Parallels 11 Benchmarks vs. Parallels 10 and Boot Camp
Key New Features in Parallels Desktop 11
As we mentioned previously, this article will be focused primarily on Parallels 11 benchmarks, but we wanted to take a moment to briefly highlight some of the new features in this year’s update. We’ll look at taking a deeper dive on Parallels 11 features in a future article.
Support for the Latest Operating Systems: This should come as no surprise to existing users of Parallels; the new version includes full support for the latest and upcoming versions of OS X and Windows, specifically OS X El Capitan and Windows 10. That doesn’t mean that users of older versions of Parallels won’t be able to install or run Windows 10 — we ran Windows 10 in Parallels 10 without issue — it just means that Parallels isn’t committing to providing comprehensive support for the operating system, and that features like Coherence or updated graphics drivers won’t be available.
In what is perhaps a not-so-surprising turn of events, Parallels’ frequent updates to support the near-yearly releases of OS X and Windows have effectively forced a subscription model upon consumers, very similar to the transitions faced by users of Microsoft Office (Office 365) and Adobe Creative Suite (Creative Cloud). Users who are content to stick with older versions of Windows, such as the still-popular Windows 7, will be fine skipping the upgrade, but the reality is that, like many other software products, users will have to pay each year to receive the latest features and updates.
Access Cortana from OS X: Well, we never thought we’d see this happen, but the first company to bring a voice-activated personal assistant to OS X isn’t Apple, it’s Microsoft (and Parallels). While Mac fans have waited years to see Siri on the desktop, Parallels 11 introduces “always on” Cortana support, letting users access Microsoft’s digital assistant service, which was recently introduced as part of Windows 10, directly from the OS X interface.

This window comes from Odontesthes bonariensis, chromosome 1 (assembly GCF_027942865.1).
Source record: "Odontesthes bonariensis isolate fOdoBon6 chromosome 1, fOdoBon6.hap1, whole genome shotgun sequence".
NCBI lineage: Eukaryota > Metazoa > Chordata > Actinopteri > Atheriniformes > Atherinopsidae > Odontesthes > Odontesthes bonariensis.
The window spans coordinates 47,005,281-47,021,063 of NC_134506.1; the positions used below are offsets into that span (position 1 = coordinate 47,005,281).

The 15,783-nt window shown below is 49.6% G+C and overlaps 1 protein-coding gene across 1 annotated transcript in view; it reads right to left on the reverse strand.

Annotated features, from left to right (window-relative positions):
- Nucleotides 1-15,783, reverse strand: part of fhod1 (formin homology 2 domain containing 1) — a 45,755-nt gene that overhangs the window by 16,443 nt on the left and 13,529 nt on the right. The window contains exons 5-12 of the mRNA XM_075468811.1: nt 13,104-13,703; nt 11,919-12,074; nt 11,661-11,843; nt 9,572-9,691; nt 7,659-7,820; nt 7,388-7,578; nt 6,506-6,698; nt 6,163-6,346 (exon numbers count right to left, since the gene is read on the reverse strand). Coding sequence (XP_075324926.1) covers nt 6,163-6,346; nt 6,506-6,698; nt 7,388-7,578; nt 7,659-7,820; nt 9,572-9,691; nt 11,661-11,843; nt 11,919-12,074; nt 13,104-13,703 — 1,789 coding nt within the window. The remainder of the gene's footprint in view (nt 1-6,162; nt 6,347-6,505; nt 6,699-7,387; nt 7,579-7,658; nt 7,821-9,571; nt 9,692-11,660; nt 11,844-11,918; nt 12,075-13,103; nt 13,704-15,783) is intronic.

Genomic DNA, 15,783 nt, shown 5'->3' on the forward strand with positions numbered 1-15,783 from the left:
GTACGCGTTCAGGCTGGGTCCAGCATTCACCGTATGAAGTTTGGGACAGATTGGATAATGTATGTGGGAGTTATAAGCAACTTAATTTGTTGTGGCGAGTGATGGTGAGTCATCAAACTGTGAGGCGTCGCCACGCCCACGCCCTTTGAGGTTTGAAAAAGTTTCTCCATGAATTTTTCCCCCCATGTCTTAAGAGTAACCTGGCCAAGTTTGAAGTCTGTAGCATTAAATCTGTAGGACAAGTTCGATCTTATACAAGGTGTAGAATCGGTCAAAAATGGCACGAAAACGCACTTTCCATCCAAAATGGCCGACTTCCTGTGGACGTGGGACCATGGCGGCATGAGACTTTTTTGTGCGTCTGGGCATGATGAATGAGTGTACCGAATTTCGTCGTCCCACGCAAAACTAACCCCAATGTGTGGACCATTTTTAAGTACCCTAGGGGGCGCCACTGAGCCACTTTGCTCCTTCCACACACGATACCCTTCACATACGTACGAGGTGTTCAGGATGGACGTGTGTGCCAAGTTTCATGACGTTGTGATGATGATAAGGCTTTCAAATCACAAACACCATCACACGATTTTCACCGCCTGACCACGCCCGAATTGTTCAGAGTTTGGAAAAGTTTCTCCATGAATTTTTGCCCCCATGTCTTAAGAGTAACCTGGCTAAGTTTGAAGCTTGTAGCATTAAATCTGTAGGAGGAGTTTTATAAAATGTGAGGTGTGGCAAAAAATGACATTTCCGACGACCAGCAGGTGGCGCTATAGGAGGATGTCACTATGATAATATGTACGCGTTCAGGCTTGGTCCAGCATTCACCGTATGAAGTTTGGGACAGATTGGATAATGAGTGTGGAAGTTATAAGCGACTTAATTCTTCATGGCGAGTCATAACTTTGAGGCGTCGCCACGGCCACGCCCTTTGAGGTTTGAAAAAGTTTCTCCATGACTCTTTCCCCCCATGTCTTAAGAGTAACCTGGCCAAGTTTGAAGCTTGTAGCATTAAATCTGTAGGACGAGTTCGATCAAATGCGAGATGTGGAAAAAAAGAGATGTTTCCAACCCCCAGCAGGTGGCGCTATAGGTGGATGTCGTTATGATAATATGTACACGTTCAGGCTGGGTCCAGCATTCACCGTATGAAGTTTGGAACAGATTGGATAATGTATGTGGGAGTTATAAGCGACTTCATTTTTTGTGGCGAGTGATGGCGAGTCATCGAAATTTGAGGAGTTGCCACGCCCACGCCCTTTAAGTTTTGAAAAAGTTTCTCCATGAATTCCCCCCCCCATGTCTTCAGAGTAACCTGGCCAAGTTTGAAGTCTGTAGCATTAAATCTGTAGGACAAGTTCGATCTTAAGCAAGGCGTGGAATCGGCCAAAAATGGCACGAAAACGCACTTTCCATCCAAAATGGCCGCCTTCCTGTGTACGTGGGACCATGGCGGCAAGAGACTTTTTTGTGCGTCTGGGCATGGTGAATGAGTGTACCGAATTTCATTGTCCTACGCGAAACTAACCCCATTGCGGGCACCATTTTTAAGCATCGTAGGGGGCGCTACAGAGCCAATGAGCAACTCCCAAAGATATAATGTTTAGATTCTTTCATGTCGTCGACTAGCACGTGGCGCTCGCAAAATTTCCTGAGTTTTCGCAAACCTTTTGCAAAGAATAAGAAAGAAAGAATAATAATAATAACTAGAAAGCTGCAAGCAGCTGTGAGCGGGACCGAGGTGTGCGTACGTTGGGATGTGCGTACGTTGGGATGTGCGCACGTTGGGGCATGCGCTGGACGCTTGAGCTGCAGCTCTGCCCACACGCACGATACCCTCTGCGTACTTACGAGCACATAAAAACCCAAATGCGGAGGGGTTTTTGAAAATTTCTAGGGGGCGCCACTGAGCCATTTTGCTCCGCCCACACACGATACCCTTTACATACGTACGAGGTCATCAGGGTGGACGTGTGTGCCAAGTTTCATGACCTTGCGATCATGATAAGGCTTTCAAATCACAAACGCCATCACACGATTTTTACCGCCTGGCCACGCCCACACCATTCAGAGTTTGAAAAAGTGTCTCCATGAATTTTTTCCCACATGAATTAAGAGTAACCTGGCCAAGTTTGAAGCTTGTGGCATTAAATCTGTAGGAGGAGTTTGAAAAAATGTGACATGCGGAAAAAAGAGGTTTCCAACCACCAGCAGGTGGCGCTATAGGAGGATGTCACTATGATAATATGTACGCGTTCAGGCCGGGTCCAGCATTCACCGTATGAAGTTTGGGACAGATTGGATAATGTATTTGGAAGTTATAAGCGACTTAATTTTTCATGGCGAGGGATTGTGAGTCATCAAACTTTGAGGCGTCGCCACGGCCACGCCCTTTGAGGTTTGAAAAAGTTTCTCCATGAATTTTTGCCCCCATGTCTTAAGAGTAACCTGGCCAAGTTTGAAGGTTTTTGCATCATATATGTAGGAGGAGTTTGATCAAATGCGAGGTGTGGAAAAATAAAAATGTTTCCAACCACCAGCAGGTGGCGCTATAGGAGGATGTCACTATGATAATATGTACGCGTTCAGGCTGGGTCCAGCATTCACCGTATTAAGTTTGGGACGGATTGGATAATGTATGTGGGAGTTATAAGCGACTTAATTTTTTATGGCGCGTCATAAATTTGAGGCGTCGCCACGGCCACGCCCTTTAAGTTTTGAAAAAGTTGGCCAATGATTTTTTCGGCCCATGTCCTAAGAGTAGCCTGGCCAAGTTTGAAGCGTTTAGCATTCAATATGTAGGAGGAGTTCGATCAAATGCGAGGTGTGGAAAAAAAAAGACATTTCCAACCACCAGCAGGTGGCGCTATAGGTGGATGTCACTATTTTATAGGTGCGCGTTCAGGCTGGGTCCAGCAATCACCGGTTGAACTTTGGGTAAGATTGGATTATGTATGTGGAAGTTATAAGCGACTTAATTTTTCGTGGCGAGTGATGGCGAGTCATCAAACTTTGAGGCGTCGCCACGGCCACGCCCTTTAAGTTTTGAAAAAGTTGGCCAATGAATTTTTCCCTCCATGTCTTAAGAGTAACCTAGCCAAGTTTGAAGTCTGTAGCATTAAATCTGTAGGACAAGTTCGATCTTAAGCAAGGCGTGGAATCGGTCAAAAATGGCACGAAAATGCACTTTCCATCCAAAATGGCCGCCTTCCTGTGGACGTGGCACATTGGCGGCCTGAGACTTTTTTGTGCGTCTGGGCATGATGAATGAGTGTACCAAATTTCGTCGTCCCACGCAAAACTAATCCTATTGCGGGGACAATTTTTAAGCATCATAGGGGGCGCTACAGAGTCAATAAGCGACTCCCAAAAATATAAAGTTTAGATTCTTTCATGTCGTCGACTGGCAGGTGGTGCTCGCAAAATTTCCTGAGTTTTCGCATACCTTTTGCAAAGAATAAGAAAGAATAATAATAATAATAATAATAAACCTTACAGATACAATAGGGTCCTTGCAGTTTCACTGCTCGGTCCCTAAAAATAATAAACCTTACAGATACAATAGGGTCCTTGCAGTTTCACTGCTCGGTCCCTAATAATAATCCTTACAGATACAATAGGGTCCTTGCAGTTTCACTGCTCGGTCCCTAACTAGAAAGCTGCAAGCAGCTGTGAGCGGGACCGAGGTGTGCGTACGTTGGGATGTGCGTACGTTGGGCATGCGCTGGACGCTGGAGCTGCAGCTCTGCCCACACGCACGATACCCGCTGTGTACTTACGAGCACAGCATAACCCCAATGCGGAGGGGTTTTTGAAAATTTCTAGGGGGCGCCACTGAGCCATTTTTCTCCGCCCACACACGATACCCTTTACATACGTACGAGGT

This feat is accomplished via a specialized Coherence mode, so your Windows 10 VM must be running on your Mac, but it doesn’t need to be the active application, meaning that you can access Cortana while your Windows 10 VM stays minimized in the background. Cortana’s usefulness is significantly limited if you’re not heavily using Microsoft’s online services, so this feature won’t appeal to die-hard Apple fans who only run Windows reluctantly for work or testing, but in our brief experience it worked surprisingly well. The onus is now on Apple to finally bring Siri to OS X which, considering her absence from the El Capitan feature set, is a development that is at least a year away.
Related to Cortana, Parallels 11 also lets a user access Windows 10’s new Action Center which, when activated via a menu bar icon, will occupy roughly the same space on the right side of your display as OS X’s Notification Center. Like Cortana, this is an optional feature, but heavy Windows 10 users will appreciate the convenient access to recent notifications and system settings.
Quick Look for Windows: Quick Look is one of our favorite features in OS X, and one of the things that we miss the most when using other operating systems. While a Quick Look-like feature isn’t coming natively to Windows any time soon, Parallels 11 has found a way to add the feature to Windows VMs, and it works flawlessly.
We’re so accustomed when using a Mac to tapping the space bar, or giving our files a quick three-finger tap on the trackpad, that accessing Quick Look from our Windows 10 VM was a seamless experience. It’s also interesting how Parallels is handling this feature. When you access Quick Look inside a Windows VM, the window that appears is the standard OS X preview. Parallels is simply using its existing file sharing capabilities to pass the file to OS X, where the native Quick Look action takes over. As long as you’re dealing with a supported file type — Excel, PDF, MP3, etc. — you’ll be able to preview it just as if the file had originally resided in OS X itself. We would have anticipated that this behind-the-scenes handover would introduce some delay or lag, and there may indeed be some measurable delay compared to native files, but it’s virtually undetectable, if it exists at all.